Comerica Gains as Lender’s Loan Quality Improves

Comerica Inc. (CMA) advanced as much as 3.5 percent, the most since April, after the lender posted a second-quarter profit that exceeded analysts’ estimates as fewer borrowers defaulted.

Net income climbed 50 percent to $144 million, or 73 cents a share, from $96 million, or 53 cents, a year earlier, the Dallas-based lender said today in a statement. That beat the average estimate of 60 cents by analysts in a Bloomberg survey.

Write-offs for soured loans in the three months ended June 30 plunged 50 percent to $45 million from a year earlier and nonperforming loans declined 23 percent to $747 million, the company said. Provision for loan losses, funds set aside to cover future defaults, dropped 83 percent from a year earlier to $8 million, according to the statement.

“Credit quality continued to be strong,” Chief Executive Officer Ralph W. Babb Jr., 63, said in the statement. “We will continue to see the provision and net charge-offs at or near these levels for the remainder of the year.”

Comerica spent $88 million to repurchase 2.9 million shares in the second quarter. The company said it would buy back as much as $375 million of stock through the first quarter of next year after announcing in March that the Federal Reserve had approved the company’s capital plan. In April, the firm raised the quarterly payout by 50 percent to 15 cents a share.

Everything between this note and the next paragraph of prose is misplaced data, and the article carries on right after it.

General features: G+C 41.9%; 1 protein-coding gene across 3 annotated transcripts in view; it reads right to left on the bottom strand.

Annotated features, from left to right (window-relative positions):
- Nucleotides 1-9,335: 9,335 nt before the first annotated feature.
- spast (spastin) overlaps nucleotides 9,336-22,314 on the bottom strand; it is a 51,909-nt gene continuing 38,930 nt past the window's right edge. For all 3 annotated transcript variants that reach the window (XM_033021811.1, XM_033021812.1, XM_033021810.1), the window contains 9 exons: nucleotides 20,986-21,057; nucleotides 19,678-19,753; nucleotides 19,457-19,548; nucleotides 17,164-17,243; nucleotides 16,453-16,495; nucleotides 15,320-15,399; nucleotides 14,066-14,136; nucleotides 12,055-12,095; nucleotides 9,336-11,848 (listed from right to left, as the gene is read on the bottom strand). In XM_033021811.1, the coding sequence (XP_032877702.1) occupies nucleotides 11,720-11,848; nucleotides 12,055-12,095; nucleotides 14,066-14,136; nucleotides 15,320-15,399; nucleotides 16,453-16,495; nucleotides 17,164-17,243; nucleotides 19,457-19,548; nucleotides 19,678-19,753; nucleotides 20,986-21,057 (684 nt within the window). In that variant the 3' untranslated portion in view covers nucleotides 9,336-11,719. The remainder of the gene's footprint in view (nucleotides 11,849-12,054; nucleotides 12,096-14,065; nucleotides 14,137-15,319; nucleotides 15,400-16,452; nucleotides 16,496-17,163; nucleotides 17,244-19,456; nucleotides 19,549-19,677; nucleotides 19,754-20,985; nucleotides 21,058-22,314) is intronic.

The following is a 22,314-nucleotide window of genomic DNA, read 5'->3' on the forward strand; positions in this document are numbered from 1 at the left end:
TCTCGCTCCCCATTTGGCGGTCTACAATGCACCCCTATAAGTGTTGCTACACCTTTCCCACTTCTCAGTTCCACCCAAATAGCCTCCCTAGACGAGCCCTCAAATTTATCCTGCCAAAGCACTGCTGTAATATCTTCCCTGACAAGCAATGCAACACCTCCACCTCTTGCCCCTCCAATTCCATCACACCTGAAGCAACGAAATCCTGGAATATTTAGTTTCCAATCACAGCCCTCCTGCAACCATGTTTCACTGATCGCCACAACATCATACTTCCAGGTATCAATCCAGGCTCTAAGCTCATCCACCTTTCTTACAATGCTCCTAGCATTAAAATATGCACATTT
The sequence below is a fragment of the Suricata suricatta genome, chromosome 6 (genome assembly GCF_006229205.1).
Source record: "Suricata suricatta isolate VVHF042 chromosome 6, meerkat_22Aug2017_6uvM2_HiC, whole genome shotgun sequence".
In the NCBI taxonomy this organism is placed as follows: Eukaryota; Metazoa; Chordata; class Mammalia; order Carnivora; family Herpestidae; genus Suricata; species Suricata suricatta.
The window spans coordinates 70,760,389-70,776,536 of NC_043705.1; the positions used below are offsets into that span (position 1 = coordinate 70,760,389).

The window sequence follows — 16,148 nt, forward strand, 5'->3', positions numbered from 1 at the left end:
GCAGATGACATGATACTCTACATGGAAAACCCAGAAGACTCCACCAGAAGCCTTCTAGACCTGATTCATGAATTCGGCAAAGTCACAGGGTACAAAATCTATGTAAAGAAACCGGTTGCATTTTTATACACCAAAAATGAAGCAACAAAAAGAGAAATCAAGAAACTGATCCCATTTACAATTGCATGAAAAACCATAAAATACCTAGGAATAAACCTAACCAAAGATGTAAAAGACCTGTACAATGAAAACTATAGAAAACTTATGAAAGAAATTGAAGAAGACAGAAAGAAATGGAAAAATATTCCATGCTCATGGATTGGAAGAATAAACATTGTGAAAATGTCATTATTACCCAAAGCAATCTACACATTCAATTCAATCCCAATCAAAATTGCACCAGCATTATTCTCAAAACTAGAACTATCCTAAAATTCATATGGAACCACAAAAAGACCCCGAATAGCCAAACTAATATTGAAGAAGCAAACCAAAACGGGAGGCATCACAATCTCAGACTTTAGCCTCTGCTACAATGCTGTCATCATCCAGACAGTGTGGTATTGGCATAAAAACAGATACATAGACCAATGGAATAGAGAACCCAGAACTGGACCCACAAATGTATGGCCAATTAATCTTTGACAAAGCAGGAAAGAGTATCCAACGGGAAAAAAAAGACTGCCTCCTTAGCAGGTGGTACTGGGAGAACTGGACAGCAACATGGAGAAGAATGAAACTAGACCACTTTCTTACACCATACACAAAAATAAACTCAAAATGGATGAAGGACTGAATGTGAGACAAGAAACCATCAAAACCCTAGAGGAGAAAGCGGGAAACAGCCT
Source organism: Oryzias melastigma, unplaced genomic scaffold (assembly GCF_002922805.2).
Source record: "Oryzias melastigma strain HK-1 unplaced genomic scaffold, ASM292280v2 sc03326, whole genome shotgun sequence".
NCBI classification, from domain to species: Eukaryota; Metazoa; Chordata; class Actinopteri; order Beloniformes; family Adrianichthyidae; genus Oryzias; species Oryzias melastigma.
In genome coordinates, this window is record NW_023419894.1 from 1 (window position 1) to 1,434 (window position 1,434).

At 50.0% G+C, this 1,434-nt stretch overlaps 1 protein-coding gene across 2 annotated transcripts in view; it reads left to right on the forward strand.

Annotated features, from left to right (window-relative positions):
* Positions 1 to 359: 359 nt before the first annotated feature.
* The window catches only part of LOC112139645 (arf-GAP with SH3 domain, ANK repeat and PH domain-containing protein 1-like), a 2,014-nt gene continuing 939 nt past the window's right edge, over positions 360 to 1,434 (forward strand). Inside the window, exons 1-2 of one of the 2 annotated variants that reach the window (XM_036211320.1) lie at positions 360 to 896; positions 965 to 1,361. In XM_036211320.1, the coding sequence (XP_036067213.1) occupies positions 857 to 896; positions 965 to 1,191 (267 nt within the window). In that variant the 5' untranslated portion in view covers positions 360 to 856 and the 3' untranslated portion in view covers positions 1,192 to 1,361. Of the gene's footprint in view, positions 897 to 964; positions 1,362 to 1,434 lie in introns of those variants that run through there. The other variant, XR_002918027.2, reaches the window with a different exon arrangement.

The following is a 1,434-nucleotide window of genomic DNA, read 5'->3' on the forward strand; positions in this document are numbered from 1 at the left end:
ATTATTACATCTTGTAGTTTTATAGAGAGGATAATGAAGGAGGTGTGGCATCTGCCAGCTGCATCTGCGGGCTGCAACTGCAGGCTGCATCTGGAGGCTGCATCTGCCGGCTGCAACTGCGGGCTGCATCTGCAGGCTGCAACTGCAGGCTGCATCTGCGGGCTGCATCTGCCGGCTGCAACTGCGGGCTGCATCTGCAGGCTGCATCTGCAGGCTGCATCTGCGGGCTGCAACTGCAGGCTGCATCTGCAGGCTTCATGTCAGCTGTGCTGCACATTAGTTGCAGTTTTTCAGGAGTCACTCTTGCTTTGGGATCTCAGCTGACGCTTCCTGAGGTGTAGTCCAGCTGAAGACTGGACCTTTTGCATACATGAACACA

“With very strong fundamentals, an active share buyback and an increased dividend, Comerica is the best-positioned regional bank in the U.S.,” Kevin Reynolds, an analyst at Memphis, Tennessee-based Wunderlich Securities Inc., said today in a note to clients.

Comerica, the best performer today in the 24-company KBW Bank Index (BKX), climbed 95 cents to $31.76 at 1:54 p.m. in New York and earlier touched $31.89, the biggest advance since April 17. The shares had gained 19 percent this year through yesterday.

To contact the reporter on this story: Laura J. Keller in New York at

To contact the editor responsible for this story: David Scheer at

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